The long range requirement would point to PCA and the German rqrmnts for the joint development with France, but both might be too far out, timing wise, and hence LM might be able to play, as a partner to the Japanese:Lord Jim wrote: I believe the UK/Swede.Italian prgramme is more in sync with the Japanese timetable though.
Lord Jim wrote:almost wrecked and certainly curtailed the F2 programme, developing a F-22/F-35 hybrid has the same written all over it
Mig-31 was around then... and still is, nowLord Jim wrote:Tornado F3[, which] was a long range interceptor rather than a fighter, but ended up a pretty effective platform
I like that; but what is it (in a fighter a/c)?Lord Jim wrote:AC&C
I like that, tooSW1 wrote: If you can swap the bomb payload for a sensor that provides targeting data then you maybe able to use a traditional aircraft with more stand-off weapons.
SW1 wrote:keeping as much of expensive sub systems common and integration cost down will be of high importance going fwd. something major OEMs will be reluctant to do.
ArmChairCivvy wrote:I like that; but what is it (in a fighter a/c)?
ArmChairCivvy wrote:Mig-31 was around then... and still is, now
Lord Jim wrote:This was one of the reasons I think we might see the return of the second seat.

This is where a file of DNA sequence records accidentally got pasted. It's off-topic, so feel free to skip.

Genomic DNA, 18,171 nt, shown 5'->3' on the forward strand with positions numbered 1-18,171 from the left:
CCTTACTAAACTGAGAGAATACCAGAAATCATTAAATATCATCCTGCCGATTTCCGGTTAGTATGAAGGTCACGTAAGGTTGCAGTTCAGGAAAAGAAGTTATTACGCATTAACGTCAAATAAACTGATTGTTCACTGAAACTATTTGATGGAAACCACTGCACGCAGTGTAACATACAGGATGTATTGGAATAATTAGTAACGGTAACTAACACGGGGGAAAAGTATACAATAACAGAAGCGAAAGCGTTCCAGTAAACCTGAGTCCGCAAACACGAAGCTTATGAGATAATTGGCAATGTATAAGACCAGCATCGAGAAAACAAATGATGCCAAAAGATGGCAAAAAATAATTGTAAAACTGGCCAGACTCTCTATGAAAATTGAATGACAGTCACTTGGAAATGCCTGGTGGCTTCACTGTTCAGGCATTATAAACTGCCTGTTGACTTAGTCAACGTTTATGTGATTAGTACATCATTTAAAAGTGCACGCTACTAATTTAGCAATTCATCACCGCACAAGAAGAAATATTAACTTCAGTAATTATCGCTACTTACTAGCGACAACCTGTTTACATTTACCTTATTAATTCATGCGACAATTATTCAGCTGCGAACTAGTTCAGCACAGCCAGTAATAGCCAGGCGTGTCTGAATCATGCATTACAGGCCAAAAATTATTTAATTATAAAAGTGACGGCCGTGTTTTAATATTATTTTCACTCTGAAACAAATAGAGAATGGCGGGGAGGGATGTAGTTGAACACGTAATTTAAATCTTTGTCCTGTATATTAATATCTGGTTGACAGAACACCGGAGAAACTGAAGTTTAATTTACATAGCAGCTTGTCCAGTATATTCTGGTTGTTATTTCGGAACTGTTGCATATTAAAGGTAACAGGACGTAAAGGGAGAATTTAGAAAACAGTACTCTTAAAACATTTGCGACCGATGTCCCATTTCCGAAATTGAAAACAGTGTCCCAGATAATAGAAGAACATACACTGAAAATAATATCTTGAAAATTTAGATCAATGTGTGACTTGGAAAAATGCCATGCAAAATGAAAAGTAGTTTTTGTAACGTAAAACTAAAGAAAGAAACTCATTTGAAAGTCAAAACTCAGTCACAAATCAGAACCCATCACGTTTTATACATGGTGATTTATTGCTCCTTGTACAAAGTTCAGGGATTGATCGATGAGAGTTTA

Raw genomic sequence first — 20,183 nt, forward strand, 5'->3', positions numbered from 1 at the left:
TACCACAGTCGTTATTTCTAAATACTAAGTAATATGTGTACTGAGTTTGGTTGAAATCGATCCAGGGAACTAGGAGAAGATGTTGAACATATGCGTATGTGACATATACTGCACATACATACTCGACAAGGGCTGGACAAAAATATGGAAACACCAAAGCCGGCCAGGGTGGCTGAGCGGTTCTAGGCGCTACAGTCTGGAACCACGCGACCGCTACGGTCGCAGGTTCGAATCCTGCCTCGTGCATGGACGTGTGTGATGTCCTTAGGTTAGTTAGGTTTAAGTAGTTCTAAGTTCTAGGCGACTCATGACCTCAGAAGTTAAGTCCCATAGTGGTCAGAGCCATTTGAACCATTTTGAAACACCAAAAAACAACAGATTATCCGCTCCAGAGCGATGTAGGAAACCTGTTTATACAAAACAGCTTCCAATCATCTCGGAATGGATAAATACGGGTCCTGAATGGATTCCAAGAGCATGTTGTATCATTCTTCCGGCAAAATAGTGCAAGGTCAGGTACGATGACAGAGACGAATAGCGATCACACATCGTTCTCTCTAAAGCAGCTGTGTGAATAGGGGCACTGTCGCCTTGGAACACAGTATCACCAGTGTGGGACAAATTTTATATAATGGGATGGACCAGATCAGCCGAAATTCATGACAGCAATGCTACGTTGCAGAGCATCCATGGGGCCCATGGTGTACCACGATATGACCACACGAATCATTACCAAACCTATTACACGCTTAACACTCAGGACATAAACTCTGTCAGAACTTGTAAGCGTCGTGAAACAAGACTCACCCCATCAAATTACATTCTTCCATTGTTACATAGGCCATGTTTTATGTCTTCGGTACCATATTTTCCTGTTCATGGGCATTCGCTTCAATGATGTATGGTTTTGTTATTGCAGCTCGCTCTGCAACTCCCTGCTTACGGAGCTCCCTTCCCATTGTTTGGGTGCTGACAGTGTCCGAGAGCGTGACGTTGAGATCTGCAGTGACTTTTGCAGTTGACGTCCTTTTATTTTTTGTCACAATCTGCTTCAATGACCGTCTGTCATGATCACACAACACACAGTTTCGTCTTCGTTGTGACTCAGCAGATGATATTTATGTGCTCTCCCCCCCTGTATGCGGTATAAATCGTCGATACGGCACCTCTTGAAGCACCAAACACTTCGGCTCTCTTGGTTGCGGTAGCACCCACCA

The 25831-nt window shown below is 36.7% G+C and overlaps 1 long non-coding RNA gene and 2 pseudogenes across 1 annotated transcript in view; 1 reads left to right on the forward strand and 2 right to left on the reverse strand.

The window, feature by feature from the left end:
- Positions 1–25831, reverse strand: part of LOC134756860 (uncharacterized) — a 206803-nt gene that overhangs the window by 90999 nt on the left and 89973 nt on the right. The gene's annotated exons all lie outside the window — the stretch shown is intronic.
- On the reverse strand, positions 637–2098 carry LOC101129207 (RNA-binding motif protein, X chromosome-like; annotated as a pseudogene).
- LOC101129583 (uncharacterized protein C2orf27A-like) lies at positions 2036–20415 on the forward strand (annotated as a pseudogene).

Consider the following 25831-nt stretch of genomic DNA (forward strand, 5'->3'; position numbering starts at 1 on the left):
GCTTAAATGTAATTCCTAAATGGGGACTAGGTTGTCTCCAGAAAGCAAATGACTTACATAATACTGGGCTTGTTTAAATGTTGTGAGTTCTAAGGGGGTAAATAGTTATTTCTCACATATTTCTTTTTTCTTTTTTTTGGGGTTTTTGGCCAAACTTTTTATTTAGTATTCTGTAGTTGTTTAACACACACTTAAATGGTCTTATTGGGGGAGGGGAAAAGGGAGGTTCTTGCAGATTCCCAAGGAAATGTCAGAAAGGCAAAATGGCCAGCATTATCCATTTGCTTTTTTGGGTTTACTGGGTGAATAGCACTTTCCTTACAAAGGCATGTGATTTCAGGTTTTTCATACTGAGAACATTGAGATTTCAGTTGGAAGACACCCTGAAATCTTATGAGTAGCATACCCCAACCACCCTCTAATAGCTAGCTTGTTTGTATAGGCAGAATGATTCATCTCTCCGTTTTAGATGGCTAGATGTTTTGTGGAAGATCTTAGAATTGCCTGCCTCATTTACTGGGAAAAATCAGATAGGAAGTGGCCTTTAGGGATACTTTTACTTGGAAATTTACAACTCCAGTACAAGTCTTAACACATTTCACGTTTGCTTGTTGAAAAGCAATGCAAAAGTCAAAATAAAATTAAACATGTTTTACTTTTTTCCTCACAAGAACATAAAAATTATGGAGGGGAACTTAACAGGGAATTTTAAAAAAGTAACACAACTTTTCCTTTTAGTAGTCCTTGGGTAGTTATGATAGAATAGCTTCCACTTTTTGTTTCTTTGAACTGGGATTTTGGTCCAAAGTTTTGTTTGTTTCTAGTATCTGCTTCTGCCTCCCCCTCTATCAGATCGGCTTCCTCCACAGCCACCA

Lord Jim wrote:ArmChairCivvy wrote:I like that; but what is it (in a fighter a/c)?
Airborne Command & Control, in this case managing allies UAVs and UCAVs. This was one of the reasons I think we might see the return of the second seat.
Pseudo wrote:I'd be surprised if "wingman" UCAV's are intended to require the level of micromanagement that would necessitate a second seat.
shark bait wrote:It shouldn't matter how many wingmen there are.If the wingman is a single large aircraft the pilot will be monitoring a single unit. If the wingman is multiple small aircraft the pilot will be monitoring a single swarm. As far as the pilot is concerned they should be interfacing with a single off board system.
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